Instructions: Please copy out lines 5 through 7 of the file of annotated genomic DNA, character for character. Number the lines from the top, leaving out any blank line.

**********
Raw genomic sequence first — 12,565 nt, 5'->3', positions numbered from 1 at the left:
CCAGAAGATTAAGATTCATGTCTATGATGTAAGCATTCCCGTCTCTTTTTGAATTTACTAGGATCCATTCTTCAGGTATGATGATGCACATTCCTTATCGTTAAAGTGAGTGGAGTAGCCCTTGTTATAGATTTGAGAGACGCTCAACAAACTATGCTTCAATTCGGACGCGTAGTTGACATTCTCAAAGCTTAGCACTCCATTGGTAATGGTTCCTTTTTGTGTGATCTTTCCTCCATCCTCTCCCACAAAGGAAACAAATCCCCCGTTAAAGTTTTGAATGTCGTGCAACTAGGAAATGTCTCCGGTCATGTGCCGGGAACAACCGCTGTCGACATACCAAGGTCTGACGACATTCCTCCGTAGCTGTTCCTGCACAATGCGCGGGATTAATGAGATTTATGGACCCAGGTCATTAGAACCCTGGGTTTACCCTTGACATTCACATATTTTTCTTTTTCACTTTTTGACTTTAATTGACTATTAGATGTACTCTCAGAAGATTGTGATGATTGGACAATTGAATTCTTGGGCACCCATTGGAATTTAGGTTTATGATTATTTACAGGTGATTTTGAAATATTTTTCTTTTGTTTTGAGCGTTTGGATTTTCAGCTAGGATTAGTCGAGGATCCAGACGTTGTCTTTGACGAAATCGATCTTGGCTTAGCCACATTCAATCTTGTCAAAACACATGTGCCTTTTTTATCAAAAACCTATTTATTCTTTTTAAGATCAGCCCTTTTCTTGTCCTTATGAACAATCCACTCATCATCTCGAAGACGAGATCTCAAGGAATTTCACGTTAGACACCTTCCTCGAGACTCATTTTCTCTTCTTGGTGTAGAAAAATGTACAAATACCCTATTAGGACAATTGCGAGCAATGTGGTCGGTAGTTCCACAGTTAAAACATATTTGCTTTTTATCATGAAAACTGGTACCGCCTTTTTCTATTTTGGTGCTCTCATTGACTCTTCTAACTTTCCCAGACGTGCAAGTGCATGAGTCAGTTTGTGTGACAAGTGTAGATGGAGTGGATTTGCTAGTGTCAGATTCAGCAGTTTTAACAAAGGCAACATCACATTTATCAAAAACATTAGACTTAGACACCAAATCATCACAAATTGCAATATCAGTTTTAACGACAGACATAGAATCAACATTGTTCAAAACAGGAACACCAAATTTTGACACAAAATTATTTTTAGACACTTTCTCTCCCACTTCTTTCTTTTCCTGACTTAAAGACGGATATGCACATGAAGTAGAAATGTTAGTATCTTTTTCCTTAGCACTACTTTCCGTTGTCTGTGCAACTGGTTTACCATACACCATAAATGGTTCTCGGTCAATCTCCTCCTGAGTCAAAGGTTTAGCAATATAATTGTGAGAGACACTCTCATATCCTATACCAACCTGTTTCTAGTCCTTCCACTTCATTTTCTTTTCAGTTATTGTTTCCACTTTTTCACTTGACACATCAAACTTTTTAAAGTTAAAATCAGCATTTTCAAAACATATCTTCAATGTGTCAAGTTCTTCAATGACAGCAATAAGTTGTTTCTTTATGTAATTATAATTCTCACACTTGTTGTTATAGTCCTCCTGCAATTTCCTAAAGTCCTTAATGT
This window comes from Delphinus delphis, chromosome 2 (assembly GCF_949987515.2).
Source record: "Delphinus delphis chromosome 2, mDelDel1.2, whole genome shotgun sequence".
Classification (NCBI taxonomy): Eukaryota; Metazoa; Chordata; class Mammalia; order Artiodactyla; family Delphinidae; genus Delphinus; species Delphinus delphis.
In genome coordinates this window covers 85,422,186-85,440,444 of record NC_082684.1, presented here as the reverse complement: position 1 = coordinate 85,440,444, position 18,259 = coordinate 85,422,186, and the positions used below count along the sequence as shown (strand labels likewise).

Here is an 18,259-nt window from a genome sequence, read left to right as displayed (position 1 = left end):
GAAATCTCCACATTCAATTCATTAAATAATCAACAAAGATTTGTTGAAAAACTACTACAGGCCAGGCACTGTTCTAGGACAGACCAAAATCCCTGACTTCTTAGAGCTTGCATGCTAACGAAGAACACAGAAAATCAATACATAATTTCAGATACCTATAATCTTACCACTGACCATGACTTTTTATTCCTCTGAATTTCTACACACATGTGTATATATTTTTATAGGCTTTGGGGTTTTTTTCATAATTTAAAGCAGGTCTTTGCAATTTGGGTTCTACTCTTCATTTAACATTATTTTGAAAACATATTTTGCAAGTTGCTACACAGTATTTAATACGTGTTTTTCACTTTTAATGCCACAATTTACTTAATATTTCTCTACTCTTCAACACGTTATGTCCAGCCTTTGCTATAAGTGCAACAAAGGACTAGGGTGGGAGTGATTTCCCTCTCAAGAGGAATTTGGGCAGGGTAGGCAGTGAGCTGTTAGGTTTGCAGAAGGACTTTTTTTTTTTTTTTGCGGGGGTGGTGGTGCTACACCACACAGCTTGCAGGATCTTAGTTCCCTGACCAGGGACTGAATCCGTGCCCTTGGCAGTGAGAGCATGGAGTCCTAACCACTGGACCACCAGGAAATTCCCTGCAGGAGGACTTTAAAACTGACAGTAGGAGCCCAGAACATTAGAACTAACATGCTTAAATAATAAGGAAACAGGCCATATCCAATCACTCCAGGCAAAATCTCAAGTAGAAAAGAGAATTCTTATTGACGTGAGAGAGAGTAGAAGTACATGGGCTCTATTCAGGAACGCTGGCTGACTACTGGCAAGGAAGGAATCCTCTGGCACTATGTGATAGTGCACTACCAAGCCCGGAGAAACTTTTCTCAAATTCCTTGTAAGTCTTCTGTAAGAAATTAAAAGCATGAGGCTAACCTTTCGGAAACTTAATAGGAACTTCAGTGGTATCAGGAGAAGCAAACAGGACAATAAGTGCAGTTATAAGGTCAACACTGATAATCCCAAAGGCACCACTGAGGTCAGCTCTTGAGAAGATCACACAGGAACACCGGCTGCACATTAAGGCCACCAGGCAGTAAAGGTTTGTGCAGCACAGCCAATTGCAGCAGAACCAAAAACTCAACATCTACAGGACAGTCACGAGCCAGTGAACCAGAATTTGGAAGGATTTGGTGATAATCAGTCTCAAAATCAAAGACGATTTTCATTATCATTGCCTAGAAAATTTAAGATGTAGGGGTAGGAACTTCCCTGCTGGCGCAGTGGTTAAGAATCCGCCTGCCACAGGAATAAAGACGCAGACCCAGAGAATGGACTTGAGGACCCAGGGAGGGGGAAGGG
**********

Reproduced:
Classification (NCBI taxonomy): Eukaryota; Metazoa; Chordata; class Mammalia; order Artiodactyla; family Delphinidae; genus Delphinus; species Delphinus delphis.
In genome coordinates this window covers 85,422,186-85,440,444 of record NC_082684.1, presented here as the reverse complement: position 1 = coordinate 85,440,444, position 18,259 = coordinate 85,422,186, and the positions used below count along the sequence as shown (strand labels likewise).

Here is an 18,259-nt window from a genome sequence, read left to right as displayed (position 1 = left end):